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The English Apple Man


26th Nov 2021 - The English Apple Man visits a new packing and storage complex in East Kent

On Tuesday The English Apple Man joined fellow members of East Kent Fruit Society (EKFS) for the society visit to Hoaden Court Farm


The autumn EKFS visit to AC Hulme & Sons at Hoaden Court to see the packhouse facility built in 2020 and a new block of long-term DCA cold storage built in 2021.


AC Hulme is a family farming business extending to 4,000 acres in the further reaches of East Kent,

AC Hulme & Sons is a grower packer family run mixed farm which has been operating in East Kent since 1946; the company farms approximately 4,000 acres, supplying some of the UK's foremost retailers as well as local markets, farm shops and other outlets.


The Farms operate from three principal locations in Canterbury (Merton Farm), Hoaden (Hoaden Court) and Wingham (Brook Farm) and grow and pack diverse range of produce, including: fruit (apples, pears, cherries, apricots and plums); arable; potatoes; and livestock (single suckle beef cattle).


The fruit enterprise comprises 500 acres of orchards, supported by 8,500 tonnes of on farm cold storage and a grading, packing and direct sales operation all based at Hoaden Court.


Below: EKFS Chairman Will Riccini (library photo)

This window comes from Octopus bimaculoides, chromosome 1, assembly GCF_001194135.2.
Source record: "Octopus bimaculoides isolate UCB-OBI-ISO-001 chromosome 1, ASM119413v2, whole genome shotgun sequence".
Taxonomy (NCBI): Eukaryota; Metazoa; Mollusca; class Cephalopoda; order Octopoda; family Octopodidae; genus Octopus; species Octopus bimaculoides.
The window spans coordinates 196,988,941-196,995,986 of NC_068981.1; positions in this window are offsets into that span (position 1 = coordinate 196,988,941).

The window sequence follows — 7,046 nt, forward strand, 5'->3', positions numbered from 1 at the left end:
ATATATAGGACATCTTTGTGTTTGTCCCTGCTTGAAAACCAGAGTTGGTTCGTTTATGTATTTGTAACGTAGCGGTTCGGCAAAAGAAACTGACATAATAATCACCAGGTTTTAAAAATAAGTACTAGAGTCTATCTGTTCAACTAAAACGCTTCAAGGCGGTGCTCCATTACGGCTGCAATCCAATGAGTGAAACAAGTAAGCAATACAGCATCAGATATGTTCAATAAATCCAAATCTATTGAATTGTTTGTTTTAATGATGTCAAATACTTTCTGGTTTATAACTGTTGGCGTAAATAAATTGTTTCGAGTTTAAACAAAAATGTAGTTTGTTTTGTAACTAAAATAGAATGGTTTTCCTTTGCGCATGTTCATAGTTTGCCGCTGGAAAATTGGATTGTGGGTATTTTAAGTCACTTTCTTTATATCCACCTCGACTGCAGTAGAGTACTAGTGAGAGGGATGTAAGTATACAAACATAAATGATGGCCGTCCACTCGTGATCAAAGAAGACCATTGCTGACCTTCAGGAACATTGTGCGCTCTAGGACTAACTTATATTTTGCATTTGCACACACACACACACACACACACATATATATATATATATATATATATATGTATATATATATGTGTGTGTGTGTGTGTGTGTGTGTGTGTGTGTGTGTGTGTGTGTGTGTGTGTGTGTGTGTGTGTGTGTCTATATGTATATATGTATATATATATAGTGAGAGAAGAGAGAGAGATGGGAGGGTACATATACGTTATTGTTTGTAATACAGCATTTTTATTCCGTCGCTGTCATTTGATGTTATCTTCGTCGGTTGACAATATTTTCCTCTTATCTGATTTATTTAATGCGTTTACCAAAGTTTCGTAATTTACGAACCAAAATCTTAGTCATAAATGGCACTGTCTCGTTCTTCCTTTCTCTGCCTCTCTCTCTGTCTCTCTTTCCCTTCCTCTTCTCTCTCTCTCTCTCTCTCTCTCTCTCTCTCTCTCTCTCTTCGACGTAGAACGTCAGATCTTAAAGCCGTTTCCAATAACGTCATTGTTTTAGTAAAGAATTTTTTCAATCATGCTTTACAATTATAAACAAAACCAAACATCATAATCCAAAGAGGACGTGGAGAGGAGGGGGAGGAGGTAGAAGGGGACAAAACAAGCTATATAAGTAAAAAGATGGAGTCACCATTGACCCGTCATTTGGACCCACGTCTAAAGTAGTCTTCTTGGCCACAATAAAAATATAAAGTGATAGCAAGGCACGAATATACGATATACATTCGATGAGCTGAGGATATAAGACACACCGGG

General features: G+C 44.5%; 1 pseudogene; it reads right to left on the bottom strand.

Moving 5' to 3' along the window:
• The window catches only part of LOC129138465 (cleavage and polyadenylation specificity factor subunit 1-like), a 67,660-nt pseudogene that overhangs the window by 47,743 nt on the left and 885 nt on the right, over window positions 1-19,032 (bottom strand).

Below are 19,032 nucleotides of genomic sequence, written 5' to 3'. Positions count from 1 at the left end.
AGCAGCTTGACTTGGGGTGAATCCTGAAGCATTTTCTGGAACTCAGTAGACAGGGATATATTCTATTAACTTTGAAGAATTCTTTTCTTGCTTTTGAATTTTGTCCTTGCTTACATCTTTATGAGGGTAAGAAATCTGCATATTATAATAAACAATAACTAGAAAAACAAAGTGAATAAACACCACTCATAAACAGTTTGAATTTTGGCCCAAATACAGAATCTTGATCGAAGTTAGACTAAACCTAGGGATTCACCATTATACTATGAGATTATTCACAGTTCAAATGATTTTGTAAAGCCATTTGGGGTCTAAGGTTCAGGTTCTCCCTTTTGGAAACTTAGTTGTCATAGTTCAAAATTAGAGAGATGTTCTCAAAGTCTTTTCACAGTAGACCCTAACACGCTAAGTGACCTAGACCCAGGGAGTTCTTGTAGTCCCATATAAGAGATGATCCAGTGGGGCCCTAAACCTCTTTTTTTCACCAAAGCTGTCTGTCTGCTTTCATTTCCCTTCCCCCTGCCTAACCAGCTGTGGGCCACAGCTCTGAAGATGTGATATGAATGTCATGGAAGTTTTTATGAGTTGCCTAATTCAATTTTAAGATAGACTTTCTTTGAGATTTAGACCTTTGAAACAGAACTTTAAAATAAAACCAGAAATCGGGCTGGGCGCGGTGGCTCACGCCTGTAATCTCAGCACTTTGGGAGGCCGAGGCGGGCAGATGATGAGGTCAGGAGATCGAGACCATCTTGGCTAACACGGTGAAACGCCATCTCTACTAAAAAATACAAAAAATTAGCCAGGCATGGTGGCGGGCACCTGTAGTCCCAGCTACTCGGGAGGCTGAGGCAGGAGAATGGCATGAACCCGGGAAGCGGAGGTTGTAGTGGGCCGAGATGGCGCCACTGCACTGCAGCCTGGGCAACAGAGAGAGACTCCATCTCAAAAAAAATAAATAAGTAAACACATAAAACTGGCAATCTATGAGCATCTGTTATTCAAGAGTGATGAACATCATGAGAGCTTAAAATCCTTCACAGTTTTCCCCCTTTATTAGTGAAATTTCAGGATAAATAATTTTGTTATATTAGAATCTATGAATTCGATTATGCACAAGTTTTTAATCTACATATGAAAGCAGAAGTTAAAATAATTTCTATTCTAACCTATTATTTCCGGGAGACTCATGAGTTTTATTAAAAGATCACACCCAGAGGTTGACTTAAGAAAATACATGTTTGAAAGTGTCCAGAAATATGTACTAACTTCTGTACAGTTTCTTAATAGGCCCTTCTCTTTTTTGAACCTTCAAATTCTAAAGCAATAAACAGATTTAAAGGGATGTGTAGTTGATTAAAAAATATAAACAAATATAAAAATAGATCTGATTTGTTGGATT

EKFS Chairman Will Riccini welcomed members to our last visit of 2021 and thanked JD Cooling for sponsoring this event following the successful completion of the new refrigeration and CA storage facility at Hoaden Court. JD Cooling is the UK's leading independent supplier of bespoke temperature & CA control systems working with fresh produce businesses', convenience food manufacturers, aerospace component manufacturers and everyone in between.


Established in 2000, JDC design, install, service and maintain specialist, state-of-the-art cooling systems throughout the UK. Click on JD Cooling


Below: Tom Hulme (library photo)


Our host for the evening: Tom Hulme who told us after time spent away from the farm learning commercial skills, he returned 8 years ago to manage the expanding fruit enterprise, centred at Hoaden Court Farm.


The farm is one The English Apple Man is familiar with as in my fruit farming days (30 + years ago) the owner Frank Pratt stored apples for me in a heavy crop year when I required extra storage capacity.








Since buying the farm from Frank Pratt, the Hulme family have invested heavily in new orchards and more recently erected 'state of the art' apple & pear storage units.


In 2020 a new packhouse was built, replacing the older facility. Tom told us in 2021 a new storage block was added and although when 'spring frosts' and heavy rain followed, he thought the new stores would not be fully utilised, by harvest all were required.


Below: Inside the new packhouse at Hoaden Court





Below: Tom Hulme with Packhouse Manager Tracey Briggs


Simplicity is the strength of AC Hulme's marketing model. Most of the fruit goes to LIDL and the testimony of success was underlined when LIDL asked Tom to plant all the land on Hoaden Court with apples and pears for LIDL.


The overall packaging format is simple and specifications are realistic which deliver a good quality product to the consumer at competitive prices; this helps to utilise the whole bin and reduce any unnecessary waste. Serving LIDL directly means a shorter communication chain between grower and retailer to ensure that ongoing investments are made in the right places.